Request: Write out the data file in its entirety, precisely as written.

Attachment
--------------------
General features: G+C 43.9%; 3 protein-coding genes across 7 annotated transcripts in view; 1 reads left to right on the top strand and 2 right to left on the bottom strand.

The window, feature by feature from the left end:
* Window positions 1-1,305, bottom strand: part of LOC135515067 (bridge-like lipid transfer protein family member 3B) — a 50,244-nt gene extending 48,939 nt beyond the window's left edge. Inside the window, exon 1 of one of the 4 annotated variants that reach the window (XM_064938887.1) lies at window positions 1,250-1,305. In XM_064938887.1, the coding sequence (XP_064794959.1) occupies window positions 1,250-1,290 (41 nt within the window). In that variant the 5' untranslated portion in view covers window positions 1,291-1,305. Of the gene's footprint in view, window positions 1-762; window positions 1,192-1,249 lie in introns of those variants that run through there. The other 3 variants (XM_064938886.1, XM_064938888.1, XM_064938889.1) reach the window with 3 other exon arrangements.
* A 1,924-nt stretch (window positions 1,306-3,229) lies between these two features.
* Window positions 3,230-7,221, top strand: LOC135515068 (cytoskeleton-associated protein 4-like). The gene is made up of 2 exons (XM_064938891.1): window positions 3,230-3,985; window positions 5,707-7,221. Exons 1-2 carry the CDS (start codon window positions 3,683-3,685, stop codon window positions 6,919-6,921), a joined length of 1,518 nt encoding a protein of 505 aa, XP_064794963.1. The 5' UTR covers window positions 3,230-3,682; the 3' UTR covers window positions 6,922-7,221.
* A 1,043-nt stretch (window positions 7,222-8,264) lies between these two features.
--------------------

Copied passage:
General features: G+C 43.9%; 3 protein-coding genes across 7 annotated transcripts in view; 1 reads left to right on the top strand and 2 right to left on the bottom strand.

The window, feature by feature from the left end:
* Window positions 1-1,305, bottom strand: part of LOC135515067 (bridge-like lipid transfer protein family member 3B) — a 50,244-nt gene extending 48,939 nt beyond the window's left edge. Inside the window, exon 1 of one of the 4 annotated variants that reach the window (XM_064938887.1) lies at window positions 1,250-1,305. In XM_064938887.1, the coding sequence (XP_064794959.1) occupies window positions 1,250-1,290 (41 nt within the window). In that variant the 5' untranslated portion in view covers window positions 1,291-1,305. Of the gene's footprint in view, window positions 1-762; window positions 1,192-1,249 lie in introns of those variants that run through there. The other 3 variants (XM_064938886.1, XM_064938888.1, XM_064938889.1) reach the window with 3 other exon arrangements.
* A 1,924-nt stretch (window positions 1,306-3,229) lies between these two features.
* Window positions 3,230-7,221, top strand: LOC135515068 (cytoskeleton-associated protein 4-like). The gene is made up of 2 exons (XM_064938891.1): window positions 3,230-3,985; window positions 5,707-7,221. Exons 1-2 carry the CDS (start codon window positions 3,683-3,685, stop codon window positions 6,919-6,921), a joined length of 1,518 nt encoding a protein of 505 aa, XP_064794963.1. The 5' UTR covers window positions 3,230-3,682; the 3' UTR covers window positions 6,922-7,221.
* A 1,043-nt stretch (window positions 7,222-8,264) lies between these two features.